With a growing need for Aussies to become self-funded retirees and the emphasis on the importance of superannuation fund investments, individuals are opting to setup their own “Self Managed Superannuation Funds” (SMSFs) to take advantage of the broad investment opportunities SMSFs offer.
As a trustee of a SMSF you ultimately make the decision as to how the fund should be invested. You make the decision as to what portion of the fund should be allocated to Australian Shares, International Shares, Property, Term Deposit, Bonds or even Watches (ie. Collectibles)
What we are seeing recently is avid watch enthusiasts, collectors and investors are turning to their superannuation fund savings to invest in luxury watches with the expectation that these assets will ultimately assist to fund their retirement. Speculative as watch “growth” may be, those who research watch trends based on brand, innovation, detail, movement etc, are showing confidence in their choice to invest in watches using their superannuation savings.
However using superannuation fund savings comes with strict rules from the Australian Tax Office (ATO) and therefore it becomes important to have a Financial Planner to assist in the investment process. Before even investing in watches in super, there needs to be proof of research undertaken to invest in the particular watch. There needs to be evidence of how the decision to investment is that particular watch was concluded – why that asset over others?
Once the SMSF has purchased the watch, the following regulations strictly apply:
1. Not Stored in Private Residence
The watch cannot be stored at the private residence of any related party of the SMSF, specifically at the primary residence of an individual. This does not refer to a location such as a place of business or specially constructed storage facility. However, whilst it is possible to store collectibles in the business premises of a related party, they cannot be placed on display.
2. Reasons for Storage must be in Writing
An SMSF must also document why they stored the watch at a particular location, with the documentation being kept on file for 10 years.
3. Maintain Insurance
SMSF trustees must also ensure the watch is insured in the name of the superannuation fund and the insurance must be in place within seven days of the asset being purchased.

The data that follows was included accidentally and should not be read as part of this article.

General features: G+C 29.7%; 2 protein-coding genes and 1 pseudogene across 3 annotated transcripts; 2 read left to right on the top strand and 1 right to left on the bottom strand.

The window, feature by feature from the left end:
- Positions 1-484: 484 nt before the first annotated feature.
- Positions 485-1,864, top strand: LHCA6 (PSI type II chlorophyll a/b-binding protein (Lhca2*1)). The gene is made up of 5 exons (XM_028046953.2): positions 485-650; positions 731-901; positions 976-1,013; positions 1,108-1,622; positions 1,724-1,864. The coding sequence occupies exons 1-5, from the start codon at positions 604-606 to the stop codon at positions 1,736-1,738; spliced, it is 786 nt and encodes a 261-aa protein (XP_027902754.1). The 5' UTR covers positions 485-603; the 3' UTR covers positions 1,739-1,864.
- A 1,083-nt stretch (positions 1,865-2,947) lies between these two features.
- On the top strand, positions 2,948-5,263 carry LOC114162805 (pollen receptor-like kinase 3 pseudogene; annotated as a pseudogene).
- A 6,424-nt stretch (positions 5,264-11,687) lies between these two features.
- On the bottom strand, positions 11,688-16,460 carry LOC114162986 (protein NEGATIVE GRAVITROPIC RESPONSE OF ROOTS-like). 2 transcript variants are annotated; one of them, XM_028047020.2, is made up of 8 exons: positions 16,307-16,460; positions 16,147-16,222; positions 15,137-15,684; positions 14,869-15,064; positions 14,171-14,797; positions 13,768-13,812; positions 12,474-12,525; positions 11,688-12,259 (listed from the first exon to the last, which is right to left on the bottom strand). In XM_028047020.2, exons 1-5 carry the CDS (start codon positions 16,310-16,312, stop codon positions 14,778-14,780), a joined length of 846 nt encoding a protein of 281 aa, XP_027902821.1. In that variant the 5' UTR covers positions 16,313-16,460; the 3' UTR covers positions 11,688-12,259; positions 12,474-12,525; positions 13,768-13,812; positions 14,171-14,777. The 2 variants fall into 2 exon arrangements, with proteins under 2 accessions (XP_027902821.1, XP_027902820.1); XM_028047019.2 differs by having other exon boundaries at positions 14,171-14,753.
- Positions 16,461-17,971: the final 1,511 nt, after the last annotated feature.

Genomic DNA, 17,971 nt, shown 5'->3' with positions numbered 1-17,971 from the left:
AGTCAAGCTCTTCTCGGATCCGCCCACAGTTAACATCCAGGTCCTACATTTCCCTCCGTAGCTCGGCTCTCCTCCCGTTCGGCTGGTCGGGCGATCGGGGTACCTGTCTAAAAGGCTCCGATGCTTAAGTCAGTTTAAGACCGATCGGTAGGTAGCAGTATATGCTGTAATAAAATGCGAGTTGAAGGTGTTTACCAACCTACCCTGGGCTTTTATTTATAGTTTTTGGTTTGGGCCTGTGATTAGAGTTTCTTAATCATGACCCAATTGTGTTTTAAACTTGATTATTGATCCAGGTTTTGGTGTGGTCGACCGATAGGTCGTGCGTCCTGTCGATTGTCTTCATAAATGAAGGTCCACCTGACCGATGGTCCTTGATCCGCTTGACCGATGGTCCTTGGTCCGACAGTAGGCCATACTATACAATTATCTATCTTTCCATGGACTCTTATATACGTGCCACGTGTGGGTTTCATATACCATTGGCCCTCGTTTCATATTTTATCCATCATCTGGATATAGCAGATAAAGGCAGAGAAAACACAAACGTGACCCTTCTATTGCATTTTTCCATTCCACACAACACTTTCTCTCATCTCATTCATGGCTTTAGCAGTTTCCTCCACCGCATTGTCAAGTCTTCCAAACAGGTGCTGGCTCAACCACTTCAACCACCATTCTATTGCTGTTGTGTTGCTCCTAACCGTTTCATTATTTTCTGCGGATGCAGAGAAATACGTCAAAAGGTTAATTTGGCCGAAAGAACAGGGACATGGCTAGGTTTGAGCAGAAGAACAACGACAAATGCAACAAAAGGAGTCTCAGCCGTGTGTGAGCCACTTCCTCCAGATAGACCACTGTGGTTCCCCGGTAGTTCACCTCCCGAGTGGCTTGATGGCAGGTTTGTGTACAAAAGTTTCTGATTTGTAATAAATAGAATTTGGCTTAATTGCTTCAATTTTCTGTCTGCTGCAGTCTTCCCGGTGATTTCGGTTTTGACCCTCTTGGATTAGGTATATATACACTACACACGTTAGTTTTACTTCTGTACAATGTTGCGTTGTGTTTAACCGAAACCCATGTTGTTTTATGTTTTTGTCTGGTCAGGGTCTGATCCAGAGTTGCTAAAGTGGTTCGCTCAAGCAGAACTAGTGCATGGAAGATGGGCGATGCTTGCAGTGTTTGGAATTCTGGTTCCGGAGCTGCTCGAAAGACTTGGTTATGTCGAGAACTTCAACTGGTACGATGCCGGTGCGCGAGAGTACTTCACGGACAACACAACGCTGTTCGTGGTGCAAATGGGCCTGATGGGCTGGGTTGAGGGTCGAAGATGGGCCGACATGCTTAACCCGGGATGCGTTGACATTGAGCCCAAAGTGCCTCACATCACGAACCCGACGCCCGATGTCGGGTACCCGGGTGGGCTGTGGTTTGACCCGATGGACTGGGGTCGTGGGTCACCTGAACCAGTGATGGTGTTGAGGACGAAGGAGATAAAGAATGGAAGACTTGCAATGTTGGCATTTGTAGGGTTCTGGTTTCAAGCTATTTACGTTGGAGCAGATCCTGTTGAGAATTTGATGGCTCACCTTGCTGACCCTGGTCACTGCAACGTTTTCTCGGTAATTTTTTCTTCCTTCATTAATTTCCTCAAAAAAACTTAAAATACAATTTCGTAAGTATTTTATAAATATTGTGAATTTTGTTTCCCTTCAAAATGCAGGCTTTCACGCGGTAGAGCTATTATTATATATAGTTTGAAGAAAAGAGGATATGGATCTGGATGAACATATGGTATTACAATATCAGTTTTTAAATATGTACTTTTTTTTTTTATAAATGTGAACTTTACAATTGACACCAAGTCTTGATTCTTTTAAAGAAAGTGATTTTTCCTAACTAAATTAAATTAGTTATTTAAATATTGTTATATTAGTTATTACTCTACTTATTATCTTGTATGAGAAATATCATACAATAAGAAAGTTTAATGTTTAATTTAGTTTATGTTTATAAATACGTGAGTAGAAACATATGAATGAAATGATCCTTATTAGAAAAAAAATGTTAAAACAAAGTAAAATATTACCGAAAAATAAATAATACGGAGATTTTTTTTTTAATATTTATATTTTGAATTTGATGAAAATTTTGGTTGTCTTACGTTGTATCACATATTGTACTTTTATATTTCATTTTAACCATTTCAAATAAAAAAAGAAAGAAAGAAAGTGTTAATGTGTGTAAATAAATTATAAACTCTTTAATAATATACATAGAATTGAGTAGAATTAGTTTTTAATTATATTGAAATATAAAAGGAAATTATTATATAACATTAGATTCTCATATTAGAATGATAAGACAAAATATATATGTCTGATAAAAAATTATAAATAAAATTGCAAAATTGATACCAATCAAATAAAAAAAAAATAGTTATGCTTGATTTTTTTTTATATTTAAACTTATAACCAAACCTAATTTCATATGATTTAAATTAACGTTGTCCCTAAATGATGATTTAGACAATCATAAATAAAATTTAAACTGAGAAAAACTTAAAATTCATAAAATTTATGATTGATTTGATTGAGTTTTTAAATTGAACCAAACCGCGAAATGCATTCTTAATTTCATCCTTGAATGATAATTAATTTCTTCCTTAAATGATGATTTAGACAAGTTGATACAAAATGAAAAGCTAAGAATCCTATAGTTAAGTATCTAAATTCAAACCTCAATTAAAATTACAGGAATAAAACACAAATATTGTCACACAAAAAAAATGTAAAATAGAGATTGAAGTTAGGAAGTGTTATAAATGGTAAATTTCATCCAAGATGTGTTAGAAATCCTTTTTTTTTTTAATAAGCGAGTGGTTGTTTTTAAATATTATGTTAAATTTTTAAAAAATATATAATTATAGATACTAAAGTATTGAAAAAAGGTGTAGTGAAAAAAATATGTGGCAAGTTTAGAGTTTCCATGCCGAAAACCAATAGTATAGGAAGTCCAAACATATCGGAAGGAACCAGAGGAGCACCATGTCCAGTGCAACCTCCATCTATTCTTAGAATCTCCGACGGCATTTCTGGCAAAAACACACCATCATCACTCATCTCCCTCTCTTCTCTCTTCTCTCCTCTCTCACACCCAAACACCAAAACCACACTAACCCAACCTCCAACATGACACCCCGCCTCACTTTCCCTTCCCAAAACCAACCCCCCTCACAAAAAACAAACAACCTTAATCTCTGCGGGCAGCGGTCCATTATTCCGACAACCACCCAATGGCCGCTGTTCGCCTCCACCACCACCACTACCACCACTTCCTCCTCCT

4. Valuation by Independent Party
When a super fund sells a watch to a related party, the super fund must get an independent valuation of the item and the agreed sale price cannot be less than that valuation.
5. Not leased to a Related Party
The watch must not be leased to any related party of the SMSF. A related party of the SMSF includes the members of the SMSF, their relatives and any partnerships, partners of partnerships (if a member is in partnership with them) trusts and companies that members of the SMSF control. The ATO has already warned that it will be strongly policing rules prohibiting the leasing of collectables to related parties and ensuring they are independently valued.
As the new financial year commences, looking into setting up a self-managed superannuation fund is an avenue worth looking into. SMSFs are highly regulated and are strategically technical vehicles. Financial Services firms like The Hopkins Group specialize in helping individuals setup and invest in collectibles like watches with the big picture in mind; retirement planning with a diversified approach whilst making sure all compliance matters are looked after to ultimately work towards your retirement goals.
Collectors would vouch that watches can be great investments but making sure you get appropriate SMSF advice and to also research the right investment is crucial and recommended.
Financial Adviser & Authorized Representative of Wealthsure Financial Services Pty Ltd
The Hopkins Group